The Rio Grande is disappearing. Demand for water is growing as snow packs shrink, rain patterns shift and average temperatures rise faster than they ever have in the past 11,000 years.Read more
This is my last day in Colorado. I spent it paddling through the geologic chaos of basalt flows that once formed the dam that created Lake Alamosa.
The Rio Grande eventually broke through that wall of rock and scoured out the Rio Grande Gorge. It was greatly helped by the fact that the gorge is where one of the greatest rifts in the world has formed. The continent is actually ripping apart at this point. It is the opposite of a mountain range being formed by two tectonic plates smashing into each other.
In the more recent past, a century ago, the river below here would have been terrifying. So would the river above. Back then, the river was more than 250 feet wide and 10 feet deep and a ferry was needed to cross it, according to the historical sign at the second-to-last bridge before the state line. Trying to stay on top of all that water rushing through an ever-narrowing canyon would have required more skill than I have.
But now, if you are more than five feet tall, you can easily wade it almost anywhere near here and the rapids of the gorge are considered low class V. That's still above my skill level and a local guide is going to help us get through safely.
The bizarre nature of the landscape, with the high banks of the river’s old channel still visible, balancing rocks and short, sporadic canyons, is enhanced by the growing collection of abandoned buildings.
On the west side of the Rio Grande is land controlled by the Bureau of Land Management. Scattered across it are the remains of buildings dating back 50 to 100 years when farms dotted the region. The grandparents of Brian Bechaver, the game warden who gave me a tour of the area yesterday, used to run a vegetable farm tucked into those hills.
On the other side of the valley is a subdivision that covers hundreds of square miles with only a scattering of homes. The advertisements for it boasted cheap land in a Colorado paradise near the Rio Grande. They did not mention that there was no water or power and that 20 below zero with winds of up to 50 mph are common January through March.
Bechaver said people come out in the summer, live in a trailer while they build a little home, and in less than five years they are almost always gone.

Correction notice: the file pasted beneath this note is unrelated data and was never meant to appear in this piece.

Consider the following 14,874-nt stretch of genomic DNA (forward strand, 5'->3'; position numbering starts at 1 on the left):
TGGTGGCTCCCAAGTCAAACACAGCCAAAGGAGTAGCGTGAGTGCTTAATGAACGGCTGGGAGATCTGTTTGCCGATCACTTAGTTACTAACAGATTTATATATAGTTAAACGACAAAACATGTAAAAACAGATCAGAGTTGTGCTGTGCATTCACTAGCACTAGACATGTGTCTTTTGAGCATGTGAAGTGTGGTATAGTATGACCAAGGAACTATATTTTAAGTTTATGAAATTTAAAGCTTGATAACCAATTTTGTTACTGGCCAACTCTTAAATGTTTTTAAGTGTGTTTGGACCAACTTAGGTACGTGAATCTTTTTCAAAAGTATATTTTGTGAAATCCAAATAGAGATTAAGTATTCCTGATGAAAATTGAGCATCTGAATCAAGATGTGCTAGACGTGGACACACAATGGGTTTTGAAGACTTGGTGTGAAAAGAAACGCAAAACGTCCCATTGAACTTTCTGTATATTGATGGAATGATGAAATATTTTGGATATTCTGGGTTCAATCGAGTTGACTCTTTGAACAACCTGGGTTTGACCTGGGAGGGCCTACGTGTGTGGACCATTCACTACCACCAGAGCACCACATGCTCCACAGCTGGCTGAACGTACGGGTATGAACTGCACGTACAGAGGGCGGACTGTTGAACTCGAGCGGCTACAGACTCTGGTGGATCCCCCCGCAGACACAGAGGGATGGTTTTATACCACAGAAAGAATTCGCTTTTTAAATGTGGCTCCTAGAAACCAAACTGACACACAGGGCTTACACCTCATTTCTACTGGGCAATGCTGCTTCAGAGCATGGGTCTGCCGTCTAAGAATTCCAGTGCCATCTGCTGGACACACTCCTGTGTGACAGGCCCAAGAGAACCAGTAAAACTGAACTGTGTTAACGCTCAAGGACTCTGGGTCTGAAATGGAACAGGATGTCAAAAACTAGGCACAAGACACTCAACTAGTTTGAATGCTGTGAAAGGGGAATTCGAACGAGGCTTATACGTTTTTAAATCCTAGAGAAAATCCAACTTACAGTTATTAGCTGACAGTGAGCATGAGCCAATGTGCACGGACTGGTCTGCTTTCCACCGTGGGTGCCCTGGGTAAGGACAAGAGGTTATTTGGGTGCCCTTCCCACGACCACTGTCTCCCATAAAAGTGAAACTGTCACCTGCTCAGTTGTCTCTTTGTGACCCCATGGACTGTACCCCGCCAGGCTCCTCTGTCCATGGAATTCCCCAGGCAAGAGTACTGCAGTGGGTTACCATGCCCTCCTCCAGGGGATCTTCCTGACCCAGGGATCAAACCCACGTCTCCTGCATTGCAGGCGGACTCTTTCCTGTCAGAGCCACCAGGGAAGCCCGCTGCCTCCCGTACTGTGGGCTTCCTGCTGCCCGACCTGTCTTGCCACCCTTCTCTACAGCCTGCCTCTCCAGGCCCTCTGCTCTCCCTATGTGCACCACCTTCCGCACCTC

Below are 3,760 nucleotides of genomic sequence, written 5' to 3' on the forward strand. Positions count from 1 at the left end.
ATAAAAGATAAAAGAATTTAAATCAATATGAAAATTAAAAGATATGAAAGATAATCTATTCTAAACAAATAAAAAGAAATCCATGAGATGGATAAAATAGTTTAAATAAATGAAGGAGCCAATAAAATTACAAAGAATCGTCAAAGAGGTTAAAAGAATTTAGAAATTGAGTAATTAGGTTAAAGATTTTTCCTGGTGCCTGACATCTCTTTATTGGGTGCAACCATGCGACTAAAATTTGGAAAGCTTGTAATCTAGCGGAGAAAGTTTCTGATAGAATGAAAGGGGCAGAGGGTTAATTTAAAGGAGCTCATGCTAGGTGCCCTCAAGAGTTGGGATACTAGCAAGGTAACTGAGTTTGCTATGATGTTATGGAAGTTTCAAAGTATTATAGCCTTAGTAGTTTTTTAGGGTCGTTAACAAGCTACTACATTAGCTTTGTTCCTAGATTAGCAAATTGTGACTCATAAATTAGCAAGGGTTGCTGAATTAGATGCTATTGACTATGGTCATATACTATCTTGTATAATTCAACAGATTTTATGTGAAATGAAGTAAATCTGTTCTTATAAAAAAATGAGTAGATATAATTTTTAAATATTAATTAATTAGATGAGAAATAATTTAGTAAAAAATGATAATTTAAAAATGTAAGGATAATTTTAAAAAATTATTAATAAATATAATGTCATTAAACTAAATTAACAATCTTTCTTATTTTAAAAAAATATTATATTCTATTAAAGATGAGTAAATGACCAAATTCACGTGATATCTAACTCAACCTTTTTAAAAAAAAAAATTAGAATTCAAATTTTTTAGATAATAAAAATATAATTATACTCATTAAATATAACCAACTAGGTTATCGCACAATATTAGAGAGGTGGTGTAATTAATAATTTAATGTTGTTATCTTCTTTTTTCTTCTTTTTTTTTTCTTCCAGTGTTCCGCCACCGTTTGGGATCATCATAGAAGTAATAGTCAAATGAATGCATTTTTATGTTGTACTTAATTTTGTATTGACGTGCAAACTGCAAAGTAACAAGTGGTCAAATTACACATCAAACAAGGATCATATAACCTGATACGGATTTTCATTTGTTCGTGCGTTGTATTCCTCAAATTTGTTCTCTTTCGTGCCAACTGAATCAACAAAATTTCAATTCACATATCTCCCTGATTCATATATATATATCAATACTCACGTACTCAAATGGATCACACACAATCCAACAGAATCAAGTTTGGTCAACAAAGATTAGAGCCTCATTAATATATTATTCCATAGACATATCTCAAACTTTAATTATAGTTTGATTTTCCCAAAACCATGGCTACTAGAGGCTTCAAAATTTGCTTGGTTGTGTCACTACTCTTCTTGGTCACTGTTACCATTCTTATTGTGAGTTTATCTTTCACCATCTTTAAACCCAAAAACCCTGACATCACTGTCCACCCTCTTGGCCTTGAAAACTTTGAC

“The homes just dissolve away back into the desert,” he said.
Nothing lasts out here.
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As they travel, Colin and Erich are taking water samples for the following periodic water quality tests. In partnership with The Meadows Center for Water and the Environment’s Texas Stream Team Program at Texas State University, the results will be added to a public database it helps maintain for research and monitoring water quality.
While making his way to the Gulf of Mexico, Colin will be periodically activating a device that uses satellite technology to share his current location. Use this map to see where he traveled on this day.
|Check-In||Time of Check-In (CST)||Latitude||Longitude|
To report on and understand the haphazard irrigation system the Rio Grande has become and the changes it is going through, Colin decided the best approach would be to travel the length of the Rio Grande by foot and small boat.
He knew it would give him a unique perspective on a river that few understand. It did require many long days of moving slowly and camping on muddy riverbanks, but Colin likes that sort of thing.
The benefit was it provided access to people who wanted to share their stories and experiences with the Rio Grande. Via Facebook and chance encounters, Colin made instant friends who opened their homes. They provided help from loaning their trucks to their cell phone contact lists to help tell the story of the Rio Grande.
The trip would not have been possible without their help, along with the dedicated assistance of David Lozano, Jason Jones and Daniel Dibona, who drove thousands of miles to get people and boats in place.